Belle Starr gained notoriety as an outlaw on the western edge of the United States in the mid-1800s. While she did consort with infamous characters, historians suggest her renegade reputation surpasses her actual criminal activity.
Born in 1848, Belle Starr was known as an infamous outlaw in the Wild West—the western edge of the expanding United States in the second half of the 1800s. She associated with famous outlaws, like Frank and Jesse James, and was arrested several times. In recent years, however, historians have gathered data that suggests that she committed far fewer criminal acts than her legend would suggest, with the men in her life being the main purveyors of illicit acts. Belle Starr was killed in 1889, with her murderer having never been brought to justice.
Early Life and Family History
Myra Maybelle "Belle" Shirley, who later became known as Belle Starr upon her marriage to Sam Starr, was born on Feb. 5, 1848, in Carthage, Missouri. She was the daughter of John Shirley and his third wife, Elizabeth Hatfield Shirley. A pianist, Belle grew up in a household with her parents and their other children, including much older half-siblings from her father’s first marriages. Her elder brother John Addison—called Bud—influenced her greatly, as did the fact that she grew up in the years leading up to the Civil War in the contested Missouri territory. Though Belle received her education from a girl's academy, Bud taught her to use guns and ride horses, and it is believed that she joined him—unofficially—as he tried to subvert the Union’s efforts in Missouri. (The Shirley family supported the Confederacy.)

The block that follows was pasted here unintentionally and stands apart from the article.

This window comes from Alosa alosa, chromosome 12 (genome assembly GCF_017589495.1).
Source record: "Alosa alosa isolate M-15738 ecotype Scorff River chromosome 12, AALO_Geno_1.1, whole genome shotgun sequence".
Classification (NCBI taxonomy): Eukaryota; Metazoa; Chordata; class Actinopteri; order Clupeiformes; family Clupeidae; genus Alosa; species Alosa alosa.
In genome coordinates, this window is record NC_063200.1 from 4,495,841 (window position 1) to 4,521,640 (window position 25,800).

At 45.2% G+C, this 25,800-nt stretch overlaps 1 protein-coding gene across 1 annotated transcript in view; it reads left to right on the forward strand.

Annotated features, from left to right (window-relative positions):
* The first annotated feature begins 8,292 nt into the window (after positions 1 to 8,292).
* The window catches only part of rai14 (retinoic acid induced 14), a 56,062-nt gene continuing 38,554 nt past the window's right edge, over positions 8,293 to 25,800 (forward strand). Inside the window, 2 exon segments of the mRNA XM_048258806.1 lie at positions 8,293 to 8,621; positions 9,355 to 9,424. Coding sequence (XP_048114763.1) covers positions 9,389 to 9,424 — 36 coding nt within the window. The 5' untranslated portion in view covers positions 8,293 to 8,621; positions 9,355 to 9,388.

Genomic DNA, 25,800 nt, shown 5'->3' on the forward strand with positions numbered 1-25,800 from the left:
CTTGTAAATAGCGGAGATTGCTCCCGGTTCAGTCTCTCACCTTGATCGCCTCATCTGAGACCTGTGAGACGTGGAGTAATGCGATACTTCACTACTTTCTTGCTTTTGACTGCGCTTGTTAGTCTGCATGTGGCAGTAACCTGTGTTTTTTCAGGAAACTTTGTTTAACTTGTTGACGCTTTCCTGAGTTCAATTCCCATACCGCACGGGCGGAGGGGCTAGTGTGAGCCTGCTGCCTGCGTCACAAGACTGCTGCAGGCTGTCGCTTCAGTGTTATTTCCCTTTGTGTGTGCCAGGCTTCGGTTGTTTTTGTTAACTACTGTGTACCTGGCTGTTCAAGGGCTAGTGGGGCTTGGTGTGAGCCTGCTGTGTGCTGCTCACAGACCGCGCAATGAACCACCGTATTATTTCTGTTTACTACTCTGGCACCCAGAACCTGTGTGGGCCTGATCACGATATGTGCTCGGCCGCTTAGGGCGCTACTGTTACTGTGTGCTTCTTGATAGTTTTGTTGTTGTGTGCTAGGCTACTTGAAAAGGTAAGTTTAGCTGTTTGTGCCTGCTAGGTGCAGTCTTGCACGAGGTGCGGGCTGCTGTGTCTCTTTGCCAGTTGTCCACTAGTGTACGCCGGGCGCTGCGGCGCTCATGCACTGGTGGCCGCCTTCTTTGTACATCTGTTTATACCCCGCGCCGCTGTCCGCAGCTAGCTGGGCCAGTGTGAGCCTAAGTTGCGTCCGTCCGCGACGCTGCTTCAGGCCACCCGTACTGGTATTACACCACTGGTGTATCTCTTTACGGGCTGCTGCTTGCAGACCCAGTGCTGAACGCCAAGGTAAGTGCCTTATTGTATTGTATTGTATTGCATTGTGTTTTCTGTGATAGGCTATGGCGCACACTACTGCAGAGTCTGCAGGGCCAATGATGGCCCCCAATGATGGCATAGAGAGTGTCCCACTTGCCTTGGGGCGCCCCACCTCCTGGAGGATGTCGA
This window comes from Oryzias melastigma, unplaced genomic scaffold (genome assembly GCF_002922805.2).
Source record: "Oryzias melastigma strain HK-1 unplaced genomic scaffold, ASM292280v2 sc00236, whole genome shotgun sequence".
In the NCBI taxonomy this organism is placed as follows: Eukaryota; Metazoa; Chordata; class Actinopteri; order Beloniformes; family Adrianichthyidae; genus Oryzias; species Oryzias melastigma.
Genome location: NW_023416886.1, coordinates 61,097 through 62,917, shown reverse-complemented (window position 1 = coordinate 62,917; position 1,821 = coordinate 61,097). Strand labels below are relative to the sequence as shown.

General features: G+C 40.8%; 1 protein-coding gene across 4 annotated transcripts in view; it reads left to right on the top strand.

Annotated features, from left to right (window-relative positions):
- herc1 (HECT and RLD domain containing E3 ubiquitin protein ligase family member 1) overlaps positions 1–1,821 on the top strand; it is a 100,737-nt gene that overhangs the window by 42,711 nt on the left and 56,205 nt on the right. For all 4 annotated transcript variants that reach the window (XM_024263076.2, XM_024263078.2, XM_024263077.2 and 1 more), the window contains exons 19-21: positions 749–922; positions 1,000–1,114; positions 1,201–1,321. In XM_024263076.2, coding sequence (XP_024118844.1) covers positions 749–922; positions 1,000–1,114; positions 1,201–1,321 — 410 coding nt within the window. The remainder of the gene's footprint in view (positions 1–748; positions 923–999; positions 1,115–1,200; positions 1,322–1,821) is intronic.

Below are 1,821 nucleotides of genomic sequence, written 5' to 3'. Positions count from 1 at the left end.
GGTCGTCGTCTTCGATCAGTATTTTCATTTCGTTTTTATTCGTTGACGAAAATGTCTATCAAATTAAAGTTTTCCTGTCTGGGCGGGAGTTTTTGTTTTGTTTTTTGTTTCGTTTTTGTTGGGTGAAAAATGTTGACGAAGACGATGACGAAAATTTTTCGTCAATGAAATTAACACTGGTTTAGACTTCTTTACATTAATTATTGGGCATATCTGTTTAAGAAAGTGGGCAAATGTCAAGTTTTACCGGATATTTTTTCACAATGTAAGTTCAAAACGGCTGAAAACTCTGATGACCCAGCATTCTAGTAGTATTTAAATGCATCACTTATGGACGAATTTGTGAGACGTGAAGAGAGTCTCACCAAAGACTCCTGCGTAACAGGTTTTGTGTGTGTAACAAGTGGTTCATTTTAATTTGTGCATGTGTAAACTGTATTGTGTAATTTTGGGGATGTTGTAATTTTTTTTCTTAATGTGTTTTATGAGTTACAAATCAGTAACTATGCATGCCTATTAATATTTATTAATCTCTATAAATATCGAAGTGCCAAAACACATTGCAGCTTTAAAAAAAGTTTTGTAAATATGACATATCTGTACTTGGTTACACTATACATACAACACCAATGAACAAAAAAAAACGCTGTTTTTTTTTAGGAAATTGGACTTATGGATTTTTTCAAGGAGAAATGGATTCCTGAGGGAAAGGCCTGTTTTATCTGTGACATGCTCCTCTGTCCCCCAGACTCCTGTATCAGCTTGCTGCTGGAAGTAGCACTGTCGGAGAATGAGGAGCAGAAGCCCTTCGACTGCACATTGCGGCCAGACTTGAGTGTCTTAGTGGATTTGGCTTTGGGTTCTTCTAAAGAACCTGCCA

Bud died in 1864, and the Shirley family moved to the Scyene area of Texas. There, Belle met Jim Reed, marrying him in 1866. In 1868, she gave birth to her first child, whom she called Pearl. A second child, Eddie, was born in 1871.
The Legend of Belle Starr
Throughout her adult life, Belle regularly consorted with criminals. Reed and his family fled from the law numerous times before he was killed in 1874. Legend has it that Belle joined in on her husband’s nefarious activities, but there is little evidence to suggest that she did. Rather, some historians suggest that she wanted to live a life of quiet domesticity. Before Reed's death, Belle had returned to her parent's farm, leaving the marriage.
In 1880, Belle wed Sam Starr, who was Cherokee and part of the Starr gang. Together, they lived on Cherokee land, harboring criminals like Frank and Jesse James at their home. In 1883, Belle and Sam were convicted of stealing horses. Each spent nine months in jail in Detroit, then returned to Indian Territory. By this time, Belle was known as a felon, with her notoriety growing over suspicion for later crimes. She reputedly carried one or two pistols and wore gold earrings and a man’s hat with feathers, though some have argued that she lived more of a home-based life while Sam engaged in illicit activity.
Belle was arrested twice more, but was never convicted again. Sam Starr was killed in 1886, and Belle went on to live with Bill July on Cherokee land. She allegedly reformed, refusing to shelter criminals in her home. When July (whom she called July Starr) was arrested for horse theft, she did not defend him.
Death and Ensuing Mystery
Belle Starr was shot to death on February 3, 1889, near Fort Smith, Arkansas just before her 41st birthday. She had cultivated some enemies over the years—including her son Eddie and daughter Pearl, with a farmland tenant being viewed as the murder's primary suspect.
Edgar Watson, who rented land from Belle, was a fugitive wanted for murder whom she kicked off her land once she discovered his history. Authorities believed that Watson might have ambushed Belle and he was thus arrested on suspicion that he'd committed the act. Yet he was eventually released as there were no witnesses to the crime.
In addition to a number of works inspired by Belle's life, including the 1941 film Belle Star, starring Gene Tierney, a noted biography on the Western icon was written by Glenn Shirley—Belle Star and Her Times: The Literature, the Facts, and the Legends.